- For the concert of La Defense there were great new arrangements and mixes used for various tracks such as “Equinoxe 4″, “Magnetic Fields 2″, “Rendez Vous 2″, etc, and these arrangements would be used again in the compilation “Images” (in this album you were credited as artistic collaborator once again) Does these arrangements belongs to you?

I have been working on arrangements on Jean-Michel’s behalf, sometimes with people such as Bruno Mylonas (Calypso Remix) which doesn’t mean that they belong to me. It was part of my collaboration to work on arrangements such as those of Rendez-Vous 4 or Chronologie 4, and London Kid (unreleased). However, my remix of London Kid was the version of the song used in Michel Drucker’s TV program “Destination Trocadero”, back in 1989, in relation to “Destination Docklands” and the revolution bicenterary. We were on the Trocadero place, with the Eiffel Tower as the background.


Michel & Hank Marvin

Working on slightly different versions for the concerts was a natural process, as we tried to bring something fresh to the public. At this point, as a general comment, I’d like to mention that to me, one of Jean-Michel’s originalities was for his music to conceive arrangements more in an electro-acoustic way than a traditional one, rather preferring using electronic effects to fill in spaces in themes. - About the famous no-concert in Mexico-Teotihuacan in July 1991, there are different theories about the causes of the cancellation of the concert, but what was what actually happened? I was not aware of the production secrets at the time of the concert preparation, and was a bit disconnected of the project. What I know, is that the concert manager, Albert Varé (who already had the same position at La Défense) lit the red light at a crucial moment: all flight cases were already stored in Jean-Michel’s garage and ready to go in the next hours. I guess that local administrative conditions were not met at the last minute.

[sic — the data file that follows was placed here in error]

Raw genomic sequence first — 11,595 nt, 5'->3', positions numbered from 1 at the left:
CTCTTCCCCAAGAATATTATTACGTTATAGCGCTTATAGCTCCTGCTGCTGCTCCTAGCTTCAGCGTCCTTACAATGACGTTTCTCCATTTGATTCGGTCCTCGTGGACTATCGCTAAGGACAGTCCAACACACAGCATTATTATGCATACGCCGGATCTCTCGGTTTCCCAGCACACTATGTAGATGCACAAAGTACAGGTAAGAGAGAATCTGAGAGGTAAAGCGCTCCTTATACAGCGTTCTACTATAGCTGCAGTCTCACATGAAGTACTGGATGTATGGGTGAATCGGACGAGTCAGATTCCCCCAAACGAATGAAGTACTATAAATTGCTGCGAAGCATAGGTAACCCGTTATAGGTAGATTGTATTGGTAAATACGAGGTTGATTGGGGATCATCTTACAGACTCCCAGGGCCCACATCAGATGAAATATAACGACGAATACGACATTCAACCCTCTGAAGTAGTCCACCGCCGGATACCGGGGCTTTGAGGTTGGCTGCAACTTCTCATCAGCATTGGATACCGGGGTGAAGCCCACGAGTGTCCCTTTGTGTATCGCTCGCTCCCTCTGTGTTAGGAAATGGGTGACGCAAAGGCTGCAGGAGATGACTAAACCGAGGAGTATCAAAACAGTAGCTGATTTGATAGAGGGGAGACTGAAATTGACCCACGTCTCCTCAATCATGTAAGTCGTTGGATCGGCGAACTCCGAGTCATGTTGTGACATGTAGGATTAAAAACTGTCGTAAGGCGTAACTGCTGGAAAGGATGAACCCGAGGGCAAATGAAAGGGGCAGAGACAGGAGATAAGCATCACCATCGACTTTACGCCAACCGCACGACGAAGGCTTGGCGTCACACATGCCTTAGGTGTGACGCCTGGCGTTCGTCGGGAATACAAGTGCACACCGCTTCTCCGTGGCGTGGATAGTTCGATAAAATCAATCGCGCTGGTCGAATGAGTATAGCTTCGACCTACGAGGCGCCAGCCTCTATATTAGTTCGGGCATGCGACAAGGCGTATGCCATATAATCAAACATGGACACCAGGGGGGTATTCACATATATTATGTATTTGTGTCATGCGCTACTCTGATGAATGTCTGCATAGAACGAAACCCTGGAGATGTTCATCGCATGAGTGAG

Lost City Show

- In 1992 Jean Michel Jarre conceived two shows multimedia, in Sun City and Zermatt. Did you collaborate in these shows?

Those shows were another example of my artistic collaboration. Jean-Michel sent me to Johannesburg to prepare his show for the grand opening of the Sun City resort, a kind of Indiana Jones small city, in the middle of nowhere, 200 km away from Johannesburg. I had the occasion to work with Cedric Samson, the artistic director of the show who was in charge of choir arrangements and recordings and the choreography on the site.

We went to his recording studio and recorded the vocals together. The musicality and beauty of the voices were amazing! And the show was incredible! It was like a movie in open air!


At Sun City, South Africa


For the Swatch show in Zermatt, Switzerland, my role was more technical, having convinced a sceptical Jean-Michel to bring our Pro Tools system as the sound reproduction equipment, instead of a tape player. And I also really remember our freezing night of rehearsals in the mountains! My coldest time ever! - Suddenly after “Chronologie” album and along the Europe In Concert tour you left your responsibilities as musician. Why? I felt that the Europe In Concert tour was a new challenge for Jean-Michel and that my role would have been more useful as a FOH mix engineer. Considering the last concerts, I thought that there was room for improvement. And finally, it was even more exciting than being on stage. Jean-Michel did agree with my proposal.